The Wiltern – On the corner of Wilshire and Western, this beautiful theater hosts everyone from comedians to bands in its two-tiered space. There’s room to dance on the first level, or you can buy Mezzanine seats to watch the show from the balcony.

Bardot – Our local NPR news station KCRW has an amazing music program called School Nights. Through it I’ve discovered great new bands and am planning a trip to see the live version of the show soon.

Blue Whale – In a nondescript strip mall in Little Tokyo, Blue Whale hosts some of the best young jazz musicians the city has to offer. It’s tiny and intimate and it’s clear that everyone there loves music.

The Glass House – This indie venue is about 25 miles east of Los Angeles, but it’s worth a mention. They showcase a great roster of independent musicians in their fairly large venue. Perks include free parking.

stay la.jpg

The Rose Hotel – Venice – If you want to feel like you’re staying at a cool friend’s beach house, this place is the spot. They serve Blue Bottle Coffee and Moon Juice, and have both a resident activities person to take you surfing and a Japanese masseuse. It’s the ultimate California experience.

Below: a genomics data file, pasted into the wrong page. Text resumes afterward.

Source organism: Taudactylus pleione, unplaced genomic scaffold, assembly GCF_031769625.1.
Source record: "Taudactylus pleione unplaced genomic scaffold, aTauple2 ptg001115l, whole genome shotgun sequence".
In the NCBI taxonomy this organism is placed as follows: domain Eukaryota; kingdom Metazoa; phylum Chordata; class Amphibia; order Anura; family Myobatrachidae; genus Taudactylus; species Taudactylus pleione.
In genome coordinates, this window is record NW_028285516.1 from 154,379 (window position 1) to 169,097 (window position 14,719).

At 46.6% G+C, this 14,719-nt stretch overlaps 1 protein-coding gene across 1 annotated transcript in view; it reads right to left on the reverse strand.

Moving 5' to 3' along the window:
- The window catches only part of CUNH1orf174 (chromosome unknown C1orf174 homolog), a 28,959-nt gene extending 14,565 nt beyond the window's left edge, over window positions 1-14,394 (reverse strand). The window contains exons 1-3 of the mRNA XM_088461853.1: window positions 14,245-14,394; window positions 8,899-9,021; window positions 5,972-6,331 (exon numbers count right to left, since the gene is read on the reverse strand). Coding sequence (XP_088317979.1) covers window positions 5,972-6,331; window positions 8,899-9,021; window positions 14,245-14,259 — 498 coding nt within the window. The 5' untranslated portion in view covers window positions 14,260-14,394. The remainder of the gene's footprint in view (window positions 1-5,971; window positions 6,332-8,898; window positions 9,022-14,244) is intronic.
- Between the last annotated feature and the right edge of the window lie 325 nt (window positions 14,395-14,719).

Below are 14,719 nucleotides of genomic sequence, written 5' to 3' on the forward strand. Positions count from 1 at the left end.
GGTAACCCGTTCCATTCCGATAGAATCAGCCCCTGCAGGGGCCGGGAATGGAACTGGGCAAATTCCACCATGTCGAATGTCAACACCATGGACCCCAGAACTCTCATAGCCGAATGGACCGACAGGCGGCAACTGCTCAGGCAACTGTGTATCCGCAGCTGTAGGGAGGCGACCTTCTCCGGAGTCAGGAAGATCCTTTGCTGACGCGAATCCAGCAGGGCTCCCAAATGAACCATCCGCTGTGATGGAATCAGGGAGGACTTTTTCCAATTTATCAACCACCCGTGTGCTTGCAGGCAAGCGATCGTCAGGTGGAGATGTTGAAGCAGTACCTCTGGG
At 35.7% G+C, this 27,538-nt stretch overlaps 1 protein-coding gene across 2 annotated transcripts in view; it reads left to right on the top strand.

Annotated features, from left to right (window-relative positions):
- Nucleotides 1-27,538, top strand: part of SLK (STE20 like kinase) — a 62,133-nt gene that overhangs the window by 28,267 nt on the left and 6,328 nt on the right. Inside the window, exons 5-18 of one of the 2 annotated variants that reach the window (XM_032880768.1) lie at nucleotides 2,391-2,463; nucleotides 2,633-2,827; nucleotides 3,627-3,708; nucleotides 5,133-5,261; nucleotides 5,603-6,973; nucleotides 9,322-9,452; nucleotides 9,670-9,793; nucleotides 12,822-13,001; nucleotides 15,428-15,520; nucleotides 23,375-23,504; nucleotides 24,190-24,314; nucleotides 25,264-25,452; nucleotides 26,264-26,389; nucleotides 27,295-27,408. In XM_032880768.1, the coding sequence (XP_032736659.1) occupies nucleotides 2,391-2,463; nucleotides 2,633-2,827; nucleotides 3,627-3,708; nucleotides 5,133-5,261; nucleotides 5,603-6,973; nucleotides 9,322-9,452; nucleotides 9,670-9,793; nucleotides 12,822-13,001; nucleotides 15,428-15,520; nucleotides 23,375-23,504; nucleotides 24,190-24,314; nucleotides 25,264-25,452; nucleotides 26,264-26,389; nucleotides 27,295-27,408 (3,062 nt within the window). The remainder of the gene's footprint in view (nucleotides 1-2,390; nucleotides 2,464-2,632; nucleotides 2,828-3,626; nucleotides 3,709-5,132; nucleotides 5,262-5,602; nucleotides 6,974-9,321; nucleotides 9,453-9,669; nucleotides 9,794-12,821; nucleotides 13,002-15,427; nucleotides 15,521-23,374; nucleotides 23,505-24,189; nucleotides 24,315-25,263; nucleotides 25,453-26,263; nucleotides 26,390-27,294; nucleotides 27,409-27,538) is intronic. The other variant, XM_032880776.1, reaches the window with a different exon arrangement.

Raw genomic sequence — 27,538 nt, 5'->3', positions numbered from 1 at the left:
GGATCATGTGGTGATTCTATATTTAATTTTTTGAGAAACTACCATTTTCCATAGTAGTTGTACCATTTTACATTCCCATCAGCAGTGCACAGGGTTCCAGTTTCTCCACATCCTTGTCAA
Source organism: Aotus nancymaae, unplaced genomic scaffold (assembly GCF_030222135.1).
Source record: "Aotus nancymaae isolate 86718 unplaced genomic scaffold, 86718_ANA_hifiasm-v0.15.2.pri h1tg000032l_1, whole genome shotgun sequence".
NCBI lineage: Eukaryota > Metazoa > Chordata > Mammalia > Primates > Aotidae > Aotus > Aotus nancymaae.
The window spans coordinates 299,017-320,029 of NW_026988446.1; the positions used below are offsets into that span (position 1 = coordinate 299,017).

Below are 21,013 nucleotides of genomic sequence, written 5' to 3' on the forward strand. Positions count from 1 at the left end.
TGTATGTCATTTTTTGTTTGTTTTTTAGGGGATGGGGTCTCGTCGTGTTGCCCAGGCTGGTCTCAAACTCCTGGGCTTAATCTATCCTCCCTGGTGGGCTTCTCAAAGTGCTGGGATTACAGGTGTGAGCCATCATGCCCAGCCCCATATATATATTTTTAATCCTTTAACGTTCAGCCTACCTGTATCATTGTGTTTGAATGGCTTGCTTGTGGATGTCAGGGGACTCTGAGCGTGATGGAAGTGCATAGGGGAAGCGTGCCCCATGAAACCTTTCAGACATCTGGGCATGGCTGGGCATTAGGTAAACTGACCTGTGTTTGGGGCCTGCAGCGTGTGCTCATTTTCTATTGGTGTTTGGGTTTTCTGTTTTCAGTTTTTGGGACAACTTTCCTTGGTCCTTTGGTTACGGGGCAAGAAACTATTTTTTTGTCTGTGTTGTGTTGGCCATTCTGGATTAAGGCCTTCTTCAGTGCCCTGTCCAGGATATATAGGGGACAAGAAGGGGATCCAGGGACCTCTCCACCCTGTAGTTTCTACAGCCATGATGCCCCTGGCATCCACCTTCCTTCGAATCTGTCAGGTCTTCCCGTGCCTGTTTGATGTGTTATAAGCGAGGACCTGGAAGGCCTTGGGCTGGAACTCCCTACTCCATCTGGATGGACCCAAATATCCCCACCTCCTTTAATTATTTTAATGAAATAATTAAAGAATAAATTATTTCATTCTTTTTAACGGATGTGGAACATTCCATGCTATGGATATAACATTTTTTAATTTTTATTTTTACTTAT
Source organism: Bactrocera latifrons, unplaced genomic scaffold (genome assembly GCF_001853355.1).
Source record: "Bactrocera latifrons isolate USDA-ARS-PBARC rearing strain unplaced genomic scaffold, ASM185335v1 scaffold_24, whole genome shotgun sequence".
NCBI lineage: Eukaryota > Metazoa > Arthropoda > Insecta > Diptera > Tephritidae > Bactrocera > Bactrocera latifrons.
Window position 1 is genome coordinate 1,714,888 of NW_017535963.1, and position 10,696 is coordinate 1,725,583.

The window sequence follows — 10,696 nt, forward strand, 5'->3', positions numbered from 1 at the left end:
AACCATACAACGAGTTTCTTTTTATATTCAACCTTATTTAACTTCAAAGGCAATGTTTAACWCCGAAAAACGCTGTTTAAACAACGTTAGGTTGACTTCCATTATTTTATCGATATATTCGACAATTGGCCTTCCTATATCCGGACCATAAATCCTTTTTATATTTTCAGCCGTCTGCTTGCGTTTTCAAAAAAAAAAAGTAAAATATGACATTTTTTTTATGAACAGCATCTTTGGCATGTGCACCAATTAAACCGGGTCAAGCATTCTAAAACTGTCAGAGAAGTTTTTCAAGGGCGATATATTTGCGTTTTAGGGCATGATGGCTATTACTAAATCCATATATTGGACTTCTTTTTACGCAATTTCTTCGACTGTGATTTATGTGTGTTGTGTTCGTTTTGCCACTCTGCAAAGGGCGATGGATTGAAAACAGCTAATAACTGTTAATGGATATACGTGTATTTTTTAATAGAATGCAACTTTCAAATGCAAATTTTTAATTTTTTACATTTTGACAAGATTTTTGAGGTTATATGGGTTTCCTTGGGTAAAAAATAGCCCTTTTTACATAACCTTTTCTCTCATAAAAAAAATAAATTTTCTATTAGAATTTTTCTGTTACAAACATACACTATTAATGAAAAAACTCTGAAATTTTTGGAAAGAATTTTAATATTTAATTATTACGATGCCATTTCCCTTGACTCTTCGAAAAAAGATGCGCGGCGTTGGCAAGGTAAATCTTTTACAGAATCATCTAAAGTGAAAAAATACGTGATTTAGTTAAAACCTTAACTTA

Hotel Covell - Los Feliz - A tiny apartment-like hotel situated above a wine bar in Los Feliz, Hotel Covell is a boutique bed and breakfast with no concierge or lobby. What it lacks in traditional services it makes up for creating an environment that feels like you’ve arrived at home upon arrival.

The Line Hotel – Koreatown – Celebrity chef Roy Choi opened two restaurants in this renovated 1960s hotel. The walls are concrete and the furnishings bare, but I love getting drinks in their greenhouse-like restaurant, Commissary, and then finishing off with a cheese and guava roll from their downstairs café.

Hotel Fig - Downtown LA – Hotel Fig looks like a riad, dropped into the middle of downtown. Moroccan tile covers the ground, intricate lanterns stipple the ceilings, and the pool feels like I’ve landed in Marrakesh.

Palihouse Holloway Hotel – West Hollywood – A masculine, industrial backdrop that offers all the amenities of a big luxury hotel in an intimate boutique setting. This hotel is ideally located in West Hollywood, close to some of the best nightlife and restaurants the city has to offer.